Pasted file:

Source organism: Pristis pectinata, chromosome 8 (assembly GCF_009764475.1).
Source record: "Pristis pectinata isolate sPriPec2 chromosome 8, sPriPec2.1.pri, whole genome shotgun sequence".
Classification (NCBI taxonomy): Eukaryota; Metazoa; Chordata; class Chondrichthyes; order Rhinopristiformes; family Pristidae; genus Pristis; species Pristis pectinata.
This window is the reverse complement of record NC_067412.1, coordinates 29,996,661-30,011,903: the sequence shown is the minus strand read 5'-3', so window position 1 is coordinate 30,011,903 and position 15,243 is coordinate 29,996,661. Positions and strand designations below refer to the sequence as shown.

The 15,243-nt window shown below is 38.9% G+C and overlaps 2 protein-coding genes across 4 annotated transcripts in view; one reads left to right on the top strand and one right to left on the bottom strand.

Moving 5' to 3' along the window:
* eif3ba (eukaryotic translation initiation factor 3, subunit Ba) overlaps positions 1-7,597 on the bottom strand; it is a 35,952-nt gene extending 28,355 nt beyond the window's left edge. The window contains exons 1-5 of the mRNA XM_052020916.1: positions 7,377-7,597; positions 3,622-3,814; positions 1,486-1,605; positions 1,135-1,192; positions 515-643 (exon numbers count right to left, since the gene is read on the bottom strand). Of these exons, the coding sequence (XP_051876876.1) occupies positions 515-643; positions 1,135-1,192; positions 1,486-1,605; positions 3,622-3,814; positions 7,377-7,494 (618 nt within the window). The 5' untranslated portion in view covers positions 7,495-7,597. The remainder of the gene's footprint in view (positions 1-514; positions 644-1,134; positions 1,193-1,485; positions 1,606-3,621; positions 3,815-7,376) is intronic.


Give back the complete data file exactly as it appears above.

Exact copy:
Source organism: Pristis pectinata, chromosome 8 (assembly GCF_009764475.1).
Source record: "Pristis pectinata isolate sPriPec2 chromosome 8, sPriPec2.1.pri, whole genome shotgun sequence".
Classification (NCBI taxonomy): Eukaryota; Metazoa; Chordata; class Chondrichthyes; order Rhinopristiformes; family Pristidae; genus Pristis; species Pristis pectinata.
This window is the reverse complement of record NC_067412.1, coordinates 29,996,661-30,011,903: the sequence shown is the minus strand read 5'-3', so window position 1 is coordinate 30,011,903 and position 15,243 is coordinate 29,996,661. Positions and strand designations below refer to the sequence as shown.

The 15,243-nt window shown below is 38.9% G+C and overlaps 2 protein-coding genes across 4 annotated transcripts in view; one reads left to right on the top strand and one right to left on the bottom strand.

Moving 5' to 3' along the window:
* eif3ba (eukaryotic translation initiation factor 3, subunit Ba) overlaps positions 1-7,597 on the bottom strand; it is a 35,952-nt gene extending 28,355 nt beyond the window's left edge. The window contains exons 1-5 of the mRNA XM_052020916.1: positions 7,377-7,597; positions 3,622-3,814; positions 1,486-1,605; positions 1,135-1,192; positions 515-643 (exon numbers count right to left, since the gene is read on the bottom strand). Of these exons, the coding sequence (XP_051876876.1) occupies positions 515-643; positions 1,135-1,192; positions 1,486-1,605; positions 3,622-3,814; positions 7,377-7,494 (618 nt within the window). The 5' untranslated portion in view covers positions 7,495-7,597. The remainder of the gene's footprint in view (positions 1-514; positions 644-1,134; positions 1,193-1,485; positions 1,606-3,621; positions 3,815-7,376) is intronic.